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Vision-Aid brings leading panel of experts on Accessibility Testing to Boston Accessibility Conference

Vision-Aid hosted a panel of experts on Accessibility Testing at the Boston Accessibility Conference, an annual event that attract leaders from many fields who are interested in supporting accessibility, universal design and making the digital world a more universal place for persons of all abilities.

2019’s conference was held on Saturday November 2nd at the Fidelity Offices in downtown Boston. Vision-Aid co-sponsored the conference and hosted a keynote panel on “Accessible Accessibility Testing” and an information session on “Using technology to create wearable navigational devices for the blind”.

Accessible Accessibility Testing

Panel

 

The keynote panel brought together leading experts in the field of Accessiblity testing to explore the advantages of having people with disabilities do accessibility testing. The panel discussed some of the challenges of having people with disabilities conduct WCAG 2.x compliance testing as well as how these challenges be overcome. The panel also explored if accessibility-testing tools are themselves accessible and discussed how companies which want to conduct usability testing with people with disabilities could get started. They also discussed how people with disabilities who want to get paid to do accessibility and/or usability testing, could get started.The panel was moderated by Glenda Sims, Team lead of Accessibility Testing at Deque Systems Inc. of Austin, which is considered the global leader in this space. Other panelists included Becky Gibson from KnowbilityCheryl Cumings, Founder of Our Space Our PlaceJeanne SpellmanThe Paciello GroupRich Caloggero, MIT Assistive Technology Laboratory and WGBH National Center for Accessible Media and Ramakrishna Raju, Founder & Executive Director, Vision-Aid. The Vision-Aid team at the conference also included President Syed Ali Rizvi, Co-Founder & VP Revathy Ramakrishna, Directors Paramesh Garimella, Nirmala Garimella, Ujwala Phene, Ravi Rastogi, Loubaina Buxamusa and volunteers Sonal Patel and others.

Vision-Aid’s new program in Accessibility Testing

Vision-Aid at Accessibility Conference

At this time, Vision-Aid is offering a path-breaking course on Digital Accessibility Testing which was launched in India, on 17th August 2019. The main objective of the course is to train visually impaired students to be ready for employment, as skilled accessibility testers, upon successful completion of the course. The students will learn valuable skills in accessibility testing and go on to help to make our digital world a more accessible and inclusive place for all. Following the curriculum offered by Deque University, the leader in this field, this course is being delivered over a period of 18 weeks, having a virtual class for 2 hours every Saturday. On successful completion, the students will be fully prepared to earn Deque University certificates along with hands on experience on several real life projects.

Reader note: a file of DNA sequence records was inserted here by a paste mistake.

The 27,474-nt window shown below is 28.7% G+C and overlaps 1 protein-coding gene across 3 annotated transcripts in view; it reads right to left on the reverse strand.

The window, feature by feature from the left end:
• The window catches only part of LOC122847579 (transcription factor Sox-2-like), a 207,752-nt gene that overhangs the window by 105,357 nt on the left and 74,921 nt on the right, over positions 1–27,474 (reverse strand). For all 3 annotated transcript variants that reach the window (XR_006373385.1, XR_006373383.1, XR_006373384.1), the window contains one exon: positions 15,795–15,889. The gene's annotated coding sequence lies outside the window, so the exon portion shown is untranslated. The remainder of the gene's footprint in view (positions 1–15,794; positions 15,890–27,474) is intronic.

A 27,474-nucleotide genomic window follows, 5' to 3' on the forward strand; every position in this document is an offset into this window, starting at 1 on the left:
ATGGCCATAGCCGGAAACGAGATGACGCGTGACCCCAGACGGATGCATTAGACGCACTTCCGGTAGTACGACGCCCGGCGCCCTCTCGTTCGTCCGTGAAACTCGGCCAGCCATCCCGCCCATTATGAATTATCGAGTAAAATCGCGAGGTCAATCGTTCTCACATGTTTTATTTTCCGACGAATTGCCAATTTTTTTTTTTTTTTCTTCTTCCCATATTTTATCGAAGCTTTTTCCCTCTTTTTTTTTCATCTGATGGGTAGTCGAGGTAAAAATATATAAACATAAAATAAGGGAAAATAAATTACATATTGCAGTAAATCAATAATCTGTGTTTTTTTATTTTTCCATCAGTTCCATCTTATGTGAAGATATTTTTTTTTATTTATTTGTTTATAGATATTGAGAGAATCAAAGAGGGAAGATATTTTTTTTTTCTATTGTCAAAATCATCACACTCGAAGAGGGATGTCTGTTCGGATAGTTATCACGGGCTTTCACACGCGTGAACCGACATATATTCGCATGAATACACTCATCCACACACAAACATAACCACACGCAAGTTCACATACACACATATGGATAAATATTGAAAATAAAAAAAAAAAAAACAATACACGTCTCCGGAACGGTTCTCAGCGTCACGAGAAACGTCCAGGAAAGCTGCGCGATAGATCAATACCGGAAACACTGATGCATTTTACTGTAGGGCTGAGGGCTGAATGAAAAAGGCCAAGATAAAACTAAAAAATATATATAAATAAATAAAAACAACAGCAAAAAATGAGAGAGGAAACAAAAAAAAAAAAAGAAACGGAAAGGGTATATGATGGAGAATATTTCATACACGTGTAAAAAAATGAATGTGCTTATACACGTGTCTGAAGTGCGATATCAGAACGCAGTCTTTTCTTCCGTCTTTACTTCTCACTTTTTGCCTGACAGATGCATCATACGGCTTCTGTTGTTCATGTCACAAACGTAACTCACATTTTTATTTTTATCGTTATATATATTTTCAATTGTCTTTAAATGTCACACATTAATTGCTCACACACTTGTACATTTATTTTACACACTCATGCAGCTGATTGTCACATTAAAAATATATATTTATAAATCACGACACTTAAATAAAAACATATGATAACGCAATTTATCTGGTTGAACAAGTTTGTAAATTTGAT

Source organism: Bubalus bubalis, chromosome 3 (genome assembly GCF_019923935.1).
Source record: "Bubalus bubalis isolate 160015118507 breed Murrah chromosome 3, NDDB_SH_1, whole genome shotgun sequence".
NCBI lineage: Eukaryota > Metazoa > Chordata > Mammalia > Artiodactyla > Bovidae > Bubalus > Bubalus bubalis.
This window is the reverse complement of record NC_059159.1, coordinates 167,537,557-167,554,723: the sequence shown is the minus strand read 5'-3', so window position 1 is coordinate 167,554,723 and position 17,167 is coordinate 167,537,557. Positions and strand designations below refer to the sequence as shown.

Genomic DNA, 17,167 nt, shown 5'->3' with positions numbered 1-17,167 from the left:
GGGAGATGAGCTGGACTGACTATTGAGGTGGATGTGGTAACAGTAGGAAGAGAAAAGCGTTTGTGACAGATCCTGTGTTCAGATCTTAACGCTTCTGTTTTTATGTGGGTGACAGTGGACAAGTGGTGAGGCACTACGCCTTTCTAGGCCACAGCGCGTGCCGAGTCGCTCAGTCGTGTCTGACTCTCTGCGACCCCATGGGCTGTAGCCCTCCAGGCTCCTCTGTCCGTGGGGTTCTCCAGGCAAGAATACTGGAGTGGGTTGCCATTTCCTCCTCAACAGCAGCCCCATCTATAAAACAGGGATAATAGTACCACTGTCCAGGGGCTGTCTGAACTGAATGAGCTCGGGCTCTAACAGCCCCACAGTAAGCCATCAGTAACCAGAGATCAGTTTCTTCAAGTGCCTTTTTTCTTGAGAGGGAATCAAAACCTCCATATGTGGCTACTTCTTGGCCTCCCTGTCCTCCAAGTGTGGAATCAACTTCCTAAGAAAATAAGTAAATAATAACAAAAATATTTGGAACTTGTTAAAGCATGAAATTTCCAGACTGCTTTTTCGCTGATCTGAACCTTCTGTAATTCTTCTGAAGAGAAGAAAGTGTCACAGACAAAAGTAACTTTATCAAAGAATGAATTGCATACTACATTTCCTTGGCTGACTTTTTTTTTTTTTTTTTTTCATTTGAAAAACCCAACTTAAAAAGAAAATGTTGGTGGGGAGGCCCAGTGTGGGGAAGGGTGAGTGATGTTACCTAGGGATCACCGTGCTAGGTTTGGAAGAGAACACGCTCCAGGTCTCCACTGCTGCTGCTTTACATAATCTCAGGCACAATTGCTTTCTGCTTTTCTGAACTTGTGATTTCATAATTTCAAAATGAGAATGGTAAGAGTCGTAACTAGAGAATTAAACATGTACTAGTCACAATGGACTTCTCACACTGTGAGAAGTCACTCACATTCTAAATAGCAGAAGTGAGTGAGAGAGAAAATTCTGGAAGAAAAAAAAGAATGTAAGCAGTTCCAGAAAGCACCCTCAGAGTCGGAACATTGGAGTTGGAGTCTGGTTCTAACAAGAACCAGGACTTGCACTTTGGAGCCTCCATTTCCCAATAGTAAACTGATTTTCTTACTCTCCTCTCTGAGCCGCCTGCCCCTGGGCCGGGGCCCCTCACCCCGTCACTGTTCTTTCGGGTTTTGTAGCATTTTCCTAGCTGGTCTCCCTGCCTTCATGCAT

Ram Raju

This is the first time Vision-Aid is offering this course, and the initial application demand was very strong We received 51 applications from all over India, and have screened and selected 13 students, all visually impaired  from various cities across India: ranging from  Surat-Gujarat, to Delhi, Bangalore and Hyderabad. The teaching team includes Mr. Ashwin Kumar, Mr. Bhargav Vaghasiya, Justin Philips, Pinky Gupta and others, under the leadership of Ms. Jayanthi Lakshmipuram.

In the following session, Vision-Aid Founder and Executive Director, Ram Raju presented an overview of the work being done by Vision-Aid and explained how the Vision-Aid model and programs are bringing direct impact in the lives of the visually impaired through its resource centers in India.

Sid Anantha's Innovation

Sid Anantha

The next session featured speaker Sidharth Anantha, a senior from Lexington High School who showcased his innovative device “Seeing for the Blind” which includes the applications of technology to improve mobility and navigation for blind users. Mr. Anantha explains how machine learning and echolocation can be used to give the blind a greater sense of spatial awareness, and walked the audience through his own journey and motivations for innovation, which began four years ago when he saw a blind woman trying to navigate through a crowded train in Mumbai, India. The audience appreciated Sid’s presentation and a lively discussion followed.

Overall, the conference was a huge success and helped to shine a light on the important subject of improving accessibility and making the world a more inclusive place for all.

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